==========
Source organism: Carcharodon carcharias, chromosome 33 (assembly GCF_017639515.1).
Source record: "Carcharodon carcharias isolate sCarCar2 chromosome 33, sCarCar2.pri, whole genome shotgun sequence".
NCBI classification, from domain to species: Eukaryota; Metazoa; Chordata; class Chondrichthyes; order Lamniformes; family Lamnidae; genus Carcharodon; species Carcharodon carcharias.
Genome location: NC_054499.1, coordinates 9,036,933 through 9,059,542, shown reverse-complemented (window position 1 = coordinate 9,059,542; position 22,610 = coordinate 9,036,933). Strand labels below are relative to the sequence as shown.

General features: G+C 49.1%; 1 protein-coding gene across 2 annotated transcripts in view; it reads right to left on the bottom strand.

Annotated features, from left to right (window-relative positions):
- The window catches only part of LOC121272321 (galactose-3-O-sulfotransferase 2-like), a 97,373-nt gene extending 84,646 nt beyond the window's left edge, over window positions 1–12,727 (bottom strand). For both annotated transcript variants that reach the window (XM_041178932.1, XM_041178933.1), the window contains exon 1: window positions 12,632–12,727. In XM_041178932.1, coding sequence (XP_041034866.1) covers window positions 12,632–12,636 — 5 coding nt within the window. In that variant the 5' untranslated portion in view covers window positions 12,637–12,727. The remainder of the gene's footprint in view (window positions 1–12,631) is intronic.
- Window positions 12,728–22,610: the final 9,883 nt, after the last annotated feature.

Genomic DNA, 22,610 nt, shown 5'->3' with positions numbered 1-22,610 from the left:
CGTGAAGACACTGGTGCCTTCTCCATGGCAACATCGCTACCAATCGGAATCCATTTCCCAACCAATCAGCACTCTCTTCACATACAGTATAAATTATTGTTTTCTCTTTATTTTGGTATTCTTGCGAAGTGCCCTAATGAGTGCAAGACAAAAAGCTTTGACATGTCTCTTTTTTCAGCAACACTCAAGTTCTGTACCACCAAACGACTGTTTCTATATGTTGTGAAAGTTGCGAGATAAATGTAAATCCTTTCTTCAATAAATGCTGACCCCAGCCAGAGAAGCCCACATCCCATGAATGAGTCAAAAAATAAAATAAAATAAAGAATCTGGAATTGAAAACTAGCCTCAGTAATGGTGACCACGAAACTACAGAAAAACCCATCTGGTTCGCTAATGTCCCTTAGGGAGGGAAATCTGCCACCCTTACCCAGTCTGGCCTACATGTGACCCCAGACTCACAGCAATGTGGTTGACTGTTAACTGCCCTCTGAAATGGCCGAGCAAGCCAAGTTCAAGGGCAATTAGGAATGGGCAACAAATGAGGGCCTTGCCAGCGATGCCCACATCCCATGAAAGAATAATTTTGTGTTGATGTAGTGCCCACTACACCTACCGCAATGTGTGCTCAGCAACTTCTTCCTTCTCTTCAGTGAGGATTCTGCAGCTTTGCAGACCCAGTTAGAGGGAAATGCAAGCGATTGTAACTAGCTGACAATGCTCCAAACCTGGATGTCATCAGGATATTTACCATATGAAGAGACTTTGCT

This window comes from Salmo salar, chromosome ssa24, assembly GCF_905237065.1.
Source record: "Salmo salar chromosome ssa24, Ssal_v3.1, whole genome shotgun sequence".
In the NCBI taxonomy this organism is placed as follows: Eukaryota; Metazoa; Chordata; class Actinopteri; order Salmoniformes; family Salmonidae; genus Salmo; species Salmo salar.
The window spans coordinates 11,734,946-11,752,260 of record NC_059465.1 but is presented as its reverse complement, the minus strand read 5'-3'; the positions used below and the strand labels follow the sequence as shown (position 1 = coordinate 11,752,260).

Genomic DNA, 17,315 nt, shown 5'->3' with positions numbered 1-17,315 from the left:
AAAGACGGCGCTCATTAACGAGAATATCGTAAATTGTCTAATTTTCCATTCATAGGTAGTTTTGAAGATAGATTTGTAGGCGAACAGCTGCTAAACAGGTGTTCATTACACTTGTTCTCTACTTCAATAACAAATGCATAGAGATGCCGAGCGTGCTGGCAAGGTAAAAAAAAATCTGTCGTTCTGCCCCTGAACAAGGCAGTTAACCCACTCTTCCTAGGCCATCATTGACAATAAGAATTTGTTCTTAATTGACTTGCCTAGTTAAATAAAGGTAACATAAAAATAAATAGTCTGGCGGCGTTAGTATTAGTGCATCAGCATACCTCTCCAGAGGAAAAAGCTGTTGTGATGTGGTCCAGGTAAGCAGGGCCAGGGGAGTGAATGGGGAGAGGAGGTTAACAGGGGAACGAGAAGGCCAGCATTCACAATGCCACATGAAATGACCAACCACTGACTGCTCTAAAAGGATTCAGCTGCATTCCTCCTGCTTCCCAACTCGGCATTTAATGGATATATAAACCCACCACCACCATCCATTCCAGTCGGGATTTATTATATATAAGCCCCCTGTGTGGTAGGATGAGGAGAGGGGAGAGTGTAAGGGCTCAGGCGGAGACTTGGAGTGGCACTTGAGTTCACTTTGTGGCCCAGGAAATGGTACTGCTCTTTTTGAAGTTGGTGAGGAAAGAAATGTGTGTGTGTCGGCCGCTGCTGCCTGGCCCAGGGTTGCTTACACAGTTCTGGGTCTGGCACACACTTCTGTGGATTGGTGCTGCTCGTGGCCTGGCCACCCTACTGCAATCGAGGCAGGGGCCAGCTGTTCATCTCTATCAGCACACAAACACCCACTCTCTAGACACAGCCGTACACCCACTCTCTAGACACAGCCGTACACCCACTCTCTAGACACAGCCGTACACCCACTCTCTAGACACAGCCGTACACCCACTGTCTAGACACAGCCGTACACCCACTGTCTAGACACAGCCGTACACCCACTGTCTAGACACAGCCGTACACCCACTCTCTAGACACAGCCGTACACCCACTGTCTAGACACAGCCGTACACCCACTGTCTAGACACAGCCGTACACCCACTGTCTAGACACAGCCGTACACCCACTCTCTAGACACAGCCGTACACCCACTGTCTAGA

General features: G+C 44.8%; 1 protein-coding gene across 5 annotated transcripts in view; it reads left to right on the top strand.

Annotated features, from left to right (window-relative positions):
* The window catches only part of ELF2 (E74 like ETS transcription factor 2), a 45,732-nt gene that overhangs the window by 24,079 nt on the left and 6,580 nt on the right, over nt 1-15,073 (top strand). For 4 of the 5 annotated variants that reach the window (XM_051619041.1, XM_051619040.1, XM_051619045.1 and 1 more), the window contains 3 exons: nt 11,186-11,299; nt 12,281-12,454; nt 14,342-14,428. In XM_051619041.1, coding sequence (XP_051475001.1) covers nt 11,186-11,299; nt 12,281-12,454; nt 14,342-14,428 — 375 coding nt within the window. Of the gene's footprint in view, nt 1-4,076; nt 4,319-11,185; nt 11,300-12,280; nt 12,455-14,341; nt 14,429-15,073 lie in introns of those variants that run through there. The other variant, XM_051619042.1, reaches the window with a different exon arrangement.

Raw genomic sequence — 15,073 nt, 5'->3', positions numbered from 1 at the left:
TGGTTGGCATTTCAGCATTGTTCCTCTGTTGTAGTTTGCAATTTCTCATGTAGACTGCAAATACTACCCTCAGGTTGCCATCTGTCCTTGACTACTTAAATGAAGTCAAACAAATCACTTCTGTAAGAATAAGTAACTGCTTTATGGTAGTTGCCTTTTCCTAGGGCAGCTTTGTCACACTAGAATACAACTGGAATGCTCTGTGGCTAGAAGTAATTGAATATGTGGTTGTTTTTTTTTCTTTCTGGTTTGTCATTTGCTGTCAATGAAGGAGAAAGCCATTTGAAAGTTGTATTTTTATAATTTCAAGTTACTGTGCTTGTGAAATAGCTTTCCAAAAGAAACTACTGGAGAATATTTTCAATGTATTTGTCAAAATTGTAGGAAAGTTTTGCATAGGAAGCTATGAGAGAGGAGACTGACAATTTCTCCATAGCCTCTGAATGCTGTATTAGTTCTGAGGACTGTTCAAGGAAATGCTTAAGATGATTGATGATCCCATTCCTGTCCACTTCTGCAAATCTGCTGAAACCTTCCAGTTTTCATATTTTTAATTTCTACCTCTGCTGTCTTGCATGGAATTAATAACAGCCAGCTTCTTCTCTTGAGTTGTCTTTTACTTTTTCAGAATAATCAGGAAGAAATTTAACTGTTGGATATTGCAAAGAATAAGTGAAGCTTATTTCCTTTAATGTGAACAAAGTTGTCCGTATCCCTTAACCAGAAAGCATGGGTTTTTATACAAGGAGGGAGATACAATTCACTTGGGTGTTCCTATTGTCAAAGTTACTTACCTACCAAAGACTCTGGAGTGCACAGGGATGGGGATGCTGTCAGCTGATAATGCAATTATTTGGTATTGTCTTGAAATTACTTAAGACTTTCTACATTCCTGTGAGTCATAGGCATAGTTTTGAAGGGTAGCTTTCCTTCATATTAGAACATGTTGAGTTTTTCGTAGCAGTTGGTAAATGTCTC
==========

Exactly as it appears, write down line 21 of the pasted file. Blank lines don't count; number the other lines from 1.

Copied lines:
TGGTTGGCATTTCAGCATTGTTCCTCTGTTGTAGTTTGCAATTTCTCATGTAGACTGCAAATACTACCCTCAGGTTGCCATCTGTCCTTGACTACTTAAATGAAGTCAAACAAATCACTTCTGTAAGAATAAGTAACTGCTTTATGGTAGTTGCCTTTTCCTAGGGCAGCTTTGTCACACTAGAATACAACTGGAATGCTCTGTGGCTAGAAGTAATTGAATATGTGGTTGTTTTTTTTTCTTTCTGGTTTGTCATTTGCTGTCAATGAAGGAGAAAGCCATTTGAAAGTTGTATTTTTATAATTTCAAGTTACTGTGCTTGTGAAATAGCTTTCCAAAAGAAACTACTGGAGAATATTTTCAATGTATTTGTCAAAATTGTAGGAAAGTTTTGCATAGGAAGCTATGAGAGAGGAGACTGACAATTTCTCCATAGCCTCTGAATGCTGTATTAGTTCTGAGGACTGTTCAAGGAAATGCTTAAGATGATTGATGATCCCATTCCTGTCCACTTCTGCAAATCTGCTGAAACCTTCCAGTTTTCATATTTTTAATTTCTACCTCTGCTGTCTTGCATGGAATTAATAACAGCCAGCTTCTTCTCTTGAGTTGTCTTTTACTTTTTCAGAATAATCAGGAAGAAATTTAACTGTTGGATATTGCAAAGAATAAGTGAAGCTTATTTCCTTTAATGTGAACAAAGTTGTCCGTATCCCTTAACCAGAAAGCATGGGTTTTTATACAAGGAGGGAGATACAATTCACTTGGGTGTTCCTATTGTCAAAGTTACTTACCTACCAAAGACTCTGGAGTGCACAGGGATGGGGATGCTGTCAGCTGATAATGCAATTATTTGGTATTGTCTTGAAATTACTTAAGACTTTCTACATTCCTGTGAGTCATAGGCATAGTTTTGAAGGGTAGCTTTCCTTCATATTAGAACATGTTGAGTTTTTCGTAGCAGTTGGTAAATGTCTC